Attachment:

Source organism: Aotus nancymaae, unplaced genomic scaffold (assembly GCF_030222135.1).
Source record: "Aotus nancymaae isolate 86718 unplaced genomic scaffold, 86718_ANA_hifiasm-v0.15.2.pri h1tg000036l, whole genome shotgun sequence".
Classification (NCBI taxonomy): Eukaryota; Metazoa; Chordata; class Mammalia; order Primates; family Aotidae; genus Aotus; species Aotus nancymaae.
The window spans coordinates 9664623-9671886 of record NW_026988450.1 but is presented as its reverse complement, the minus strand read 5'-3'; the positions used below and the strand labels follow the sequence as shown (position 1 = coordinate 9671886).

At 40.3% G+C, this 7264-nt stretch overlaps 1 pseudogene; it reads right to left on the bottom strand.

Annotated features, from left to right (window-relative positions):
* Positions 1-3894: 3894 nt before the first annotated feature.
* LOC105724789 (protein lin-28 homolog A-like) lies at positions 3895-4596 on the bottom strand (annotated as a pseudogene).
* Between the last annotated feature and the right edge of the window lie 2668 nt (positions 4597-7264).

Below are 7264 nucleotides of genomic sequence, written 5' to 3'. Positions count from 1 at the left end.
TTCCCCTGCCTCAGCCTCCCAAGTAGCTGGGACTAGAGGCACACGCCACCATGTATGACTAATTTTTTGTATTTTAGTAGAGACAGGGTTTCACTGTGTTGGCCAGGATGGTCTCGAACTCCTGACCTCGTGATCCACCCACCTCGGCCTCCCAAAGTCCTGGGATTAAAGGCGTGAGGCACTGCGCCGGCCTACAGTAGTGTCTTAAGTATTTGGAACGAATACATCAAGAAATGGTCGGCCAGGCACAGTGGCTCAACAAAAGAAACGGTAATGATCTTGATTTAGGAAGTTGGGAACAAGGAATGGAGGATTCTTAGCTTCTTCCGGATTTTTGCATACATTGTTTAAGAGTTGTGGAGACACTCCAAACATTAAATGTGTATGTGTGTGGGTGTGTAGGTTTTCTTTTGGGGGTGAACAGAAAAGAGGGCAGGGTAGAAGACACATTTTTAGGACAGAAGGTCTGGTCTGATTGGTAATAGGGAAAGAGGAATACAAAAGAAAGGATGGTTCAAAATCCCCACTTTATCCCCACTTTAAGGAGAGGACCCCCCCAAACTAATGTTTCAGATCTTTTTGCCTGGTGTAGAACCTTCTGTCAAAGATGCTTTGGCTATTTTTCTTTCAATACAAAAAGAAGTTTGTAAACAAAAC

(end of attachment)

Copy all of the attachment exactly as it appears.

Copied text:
Source organism: Aotus nancymaae, unplaced genomic scaffold (assembly GCF_030222135.1).
Source record: "Aotus nancymaae isolate 86718 unplaced genomic scaffold, 86718_ANA_hifiasm-v0.15.2.pri h1tg000036l, whole genome shotgun sequence".
Classification (NCBI taxonomy): Eukaryota; Metazoa; Chordata; class Mammalia; order Primates; family Aotidae; genus Aotus; species Aotus nancymaae.
The window spans coordinates 9664623-9671886 of record NW_026988450.1 but is presented as its reverse complement, the minus strand read 5'-3'; the positions used below and the strand labels follow the sequence as shown (position 1 = coordinate 9671886).

At 40.3% G+C, this 7264-nt stretch overlaps 1 pseudogene; it reads right to left on the bottom strand.

Annotated features, from left to right (window-relative positions):
* Positions 1-3894: 3894 nt before the first annotated feature.
* LOC105724789 (protein lin-28 homolog A-like) lies at positions 3895-4596 on the bottom strand (annotated as a pseudogene).
* Between the last annotated feature and the right edge of the window lie 2668 nt (positions 4597-7264).

Below are 7264 nucleotides of genomic sequence, written 5' to 3'. Positions count from 1 at the left end.
TTCCCCTGCCTCAGCCTCCCAAGTAGCTGGGACTAGAGGCACACGCCACCATGTATGACTAATTTTTTGTATTTTAGTAGAGACAGGGTTTCACTGTGTTGGCCAGGATGGTCTCGAACTCCTGACCTCGTGATCCACCCACCTCGGCCTCCCAAAGTCCTGGGATTAAAGGCGTGAGGCACTGCGCCGGCCTACAGTAGTGTCTTAAGTATTTGGAACGAATACATCAAGAAATGGTCGGCCAGGCACAGTGGCTCAACAAAAGAAACGGTAATGATCTTGATTTAGGAAGTTGGGAACAAGGAATGGAGGATTCTTAGCTTCTTCCGGATTTTTGCATACATTGTTTAAGAGTTGTGGAGACACTCCAAACATTAAATGTGTATGTGTGTGGGTGTGTAGGTTTTCTTTTGGGGGTGAACAGAAAAGAGGGCAGGGTAGAAGACACATTTTTAGGACAGAAGGTCTGGTCTGATTGGTAATAGGGAAAGAGGAATACAAAAGAAAGGATGGTTCAAAATCCCCACTTTATCCCCACTTTAAGGAGAGGACCCCCCCAAACTAATGTTTCAGATCTTTTTGCCTGGTGTAGAACCTTCTGTCAAAGATGCTTTGGCTATTTTTCTTTCAATACAAAAAGAAGTTTGTAAACAAAAC